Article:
During an impromptu press conference on Tuesday, two Democratic Pennsylvania state senators discussed a number of this year’s hot legislative topics, and nestled into their 20 minute talk were some interesting remarks regarding the push for online gambling in the House of Representatives.
The fact that iGaming was present among such issues as the budget and confirming newly-elected Governor Tom Wolf’s appointees is a strong indicator that online gambling isn’t a fringe issue in the state capitol.
According to a report in PennLive.com, Senator Jay Costa, (D-Allegheny County), told the assembled press he’s not sure if the issue has much momentum outside the walls of the Capitol, but – and this is an important but – he’s willing to look at the proposals.
Improved chance for online poker bill to pass in House
This is good news for Representative John Payne and his online gambling bill HB 649.
Payne, who chairs the House Gaming Oversight Committee, which is the first hurdle any online gambling bill would need to clear, is taking this issue seriously. Payne’s efforts are not a dog and pony show designed to placate gaming.
In an interview earlier this year, Payne told OnlinePokerReport.com:
“My job is to introduce legislation in the Gaming Committee that we can present to our leadership team in May and say ‘If we’re serious about this, and we do Internet gaming it would generate this much revenue; fantasy sports this much; fix the small games bill it would do this much; something in private clubs it would do this much.’”
With Payne and Democratic co-chair Nick Kotik leading the charge, an online gaming bill has a solid chance of passing the GO Committee, which is likely to happen following a string of online gambling hearings (there is a third and final hearing scheduled for May 6). Once the hearings conclude, it’s likely HB 649 will be put to a vote in the GO Committee, and head to the House floor.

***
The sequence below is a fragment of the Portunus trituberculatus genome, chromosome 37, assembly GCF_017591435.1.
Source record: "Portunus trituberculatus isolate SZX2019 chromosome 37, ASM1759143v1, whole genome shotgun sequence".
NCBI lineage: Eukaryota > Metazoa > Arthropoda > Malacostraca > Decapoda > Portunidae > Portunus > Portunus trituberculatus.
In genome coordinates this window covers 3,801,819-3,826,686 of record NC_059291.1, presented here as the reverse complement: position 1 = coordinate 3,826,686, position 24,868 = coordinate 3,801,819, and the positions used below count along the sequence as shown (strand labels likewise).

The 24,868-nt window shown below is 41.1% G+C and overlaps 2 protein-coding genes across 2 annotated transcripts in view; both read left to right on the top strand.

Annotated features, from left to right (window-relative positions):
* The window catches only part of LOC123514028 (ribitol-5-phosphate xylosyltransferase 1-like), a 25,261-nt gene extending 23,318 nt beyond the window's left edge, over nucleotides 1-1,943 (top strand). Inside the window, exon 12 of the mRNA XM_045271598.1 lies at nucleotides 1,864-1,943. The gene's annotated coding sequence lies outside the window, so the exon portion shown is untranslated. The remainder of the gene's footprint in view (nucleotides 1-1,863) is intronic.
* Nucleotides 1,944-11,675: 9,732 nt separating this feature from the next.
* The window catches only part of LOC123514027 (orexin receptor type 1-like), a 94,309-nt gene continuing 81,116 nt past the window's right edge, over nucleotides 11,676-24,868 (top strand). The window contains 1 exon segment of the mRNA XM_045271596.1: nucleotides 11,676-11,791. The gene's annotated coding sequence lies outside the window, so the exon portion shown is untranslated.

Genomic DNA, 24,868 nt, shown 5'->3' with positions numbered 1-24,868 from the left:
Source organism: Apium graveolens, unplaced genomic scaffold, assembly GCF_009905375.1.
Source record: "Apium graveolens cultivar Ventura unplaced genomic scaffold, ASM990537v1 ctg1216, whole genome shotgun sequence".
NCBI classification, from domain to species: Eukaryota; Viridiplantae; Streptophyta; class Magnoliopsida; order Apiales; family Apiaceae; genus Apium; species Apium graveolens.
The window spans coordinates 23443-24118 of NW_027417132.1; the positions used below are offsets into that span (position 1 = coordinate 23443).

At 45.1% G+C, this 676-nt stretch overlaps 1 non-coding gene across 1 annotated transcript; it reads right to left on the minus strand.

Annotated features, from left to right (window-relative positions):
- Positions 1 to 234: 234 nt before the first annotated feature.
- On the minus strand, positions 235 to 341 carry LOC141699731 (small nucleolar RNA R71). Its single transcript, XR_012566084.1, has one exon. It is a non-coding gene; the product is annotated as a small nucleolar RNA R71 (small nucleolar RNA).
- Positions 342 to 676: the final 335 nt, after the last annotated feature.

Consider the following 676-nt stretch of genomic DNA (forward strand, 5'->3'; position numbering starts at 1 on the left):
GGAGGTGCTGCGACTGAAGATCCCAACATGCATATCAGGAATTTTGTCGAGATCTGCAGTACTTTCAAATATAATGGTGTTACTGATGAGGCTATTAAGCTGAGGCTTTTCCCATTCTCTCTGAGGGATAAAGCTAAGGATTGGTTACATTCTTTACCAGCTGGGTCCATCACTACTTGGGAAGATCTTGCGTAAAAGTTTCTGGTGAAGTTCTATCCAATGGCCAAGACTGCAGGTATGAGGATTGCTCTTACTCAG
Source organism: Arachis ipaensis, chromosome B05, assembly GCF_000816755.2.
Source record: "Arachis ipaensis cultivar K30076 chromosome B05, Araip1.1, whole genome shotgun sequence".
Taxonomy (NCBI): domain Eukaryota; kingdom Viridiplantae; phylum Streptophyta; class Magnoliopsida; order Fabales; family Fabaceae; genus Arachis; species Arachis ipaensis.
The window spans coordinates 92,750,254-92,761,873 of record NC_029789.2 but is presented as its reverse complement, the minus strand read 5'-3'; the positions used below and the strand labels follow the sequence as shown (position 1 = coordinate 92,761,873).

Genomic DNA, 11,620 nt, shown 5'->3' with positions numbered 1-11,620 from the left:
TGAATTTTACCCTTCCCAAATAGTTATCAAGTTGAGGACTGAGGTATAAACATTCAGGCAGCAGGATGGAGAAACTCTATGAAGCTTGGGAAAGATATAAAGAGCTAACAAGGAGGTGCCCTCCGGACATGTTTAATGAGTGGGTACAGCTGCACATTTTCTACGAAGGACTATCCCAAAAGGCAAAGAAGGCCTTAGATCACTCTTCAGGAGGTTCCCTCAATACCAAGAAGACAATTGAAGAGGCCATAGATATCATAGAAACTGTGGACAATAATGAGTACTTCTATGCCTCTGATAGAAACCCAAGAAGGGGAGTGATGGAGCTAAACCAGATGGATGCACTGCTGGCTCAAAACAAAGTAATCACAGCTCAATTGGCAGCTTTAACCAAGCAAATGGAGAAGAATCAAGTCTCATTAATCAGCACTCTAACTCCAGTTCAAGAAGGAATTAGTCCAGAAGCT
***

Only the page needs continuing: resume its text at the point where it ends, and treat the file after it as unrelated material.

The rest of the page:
Knowing that the Senate would be willing to take a look at an online gambling bill coming out of the house should improve the chances that an online gambling bill not only passes the GO Committee, but would be brought to the House floor for a vote.
Even if this were to occur, there are still a lot of pieces that would need to fall into place for a bill to become law, but Senator Costa’s admission that this is a topic being discussed in the state legislature, and he would be willing to have a look at any proposal passed by the House is indeed a positive sign.
If Payne can get an online poker bill through committee, and present the House leadership with the facts, the bill could conceivably pass the House and find itself in the hands of Senator Costa and the rest of the Pennsylvania Senate.
Previous efforts in the Pennsylvania Senate
Most of the online gaming talk in Pennsylvania, this year and in past years, has taken place in the House of Representatives, but the Senate hasn’t been completely silent on the matter.
The three online gaming bills that have been introduced this year all originated in the House:
1. Representative John Payne’s HB 649
2. Representative Nick Miccarelli’s HB 695
3. Representative Tina Davis’s HB 920
Additionally, all of the hearings to discuss online gambling have been scheduled in the House.
All of the Senate’s contributions to the iGaming discussion came in 2014.
Last June the Pennsylvania Senate Community, Economic and Recreational Development Committee held a panel hearing on online gambling that was positive, and left observers with the impression that online gambling was a matter of when, not if, in the Keystone State.
For the most part, the Committee was fairly receptive to potential online gaming expansion, as were the witnesses which included representatives from most of the state’s twelve casinos, problem gaming experts, state regulators, and pro-online gaming advocates.
Several weeks after the hearing, State Senator Edwin Erickson introduced an online gaming legalization bill, SB 1368. Erickson’s bill was a last ditch effort to get online gambling added to the budget, but the measure failed to gain enough support.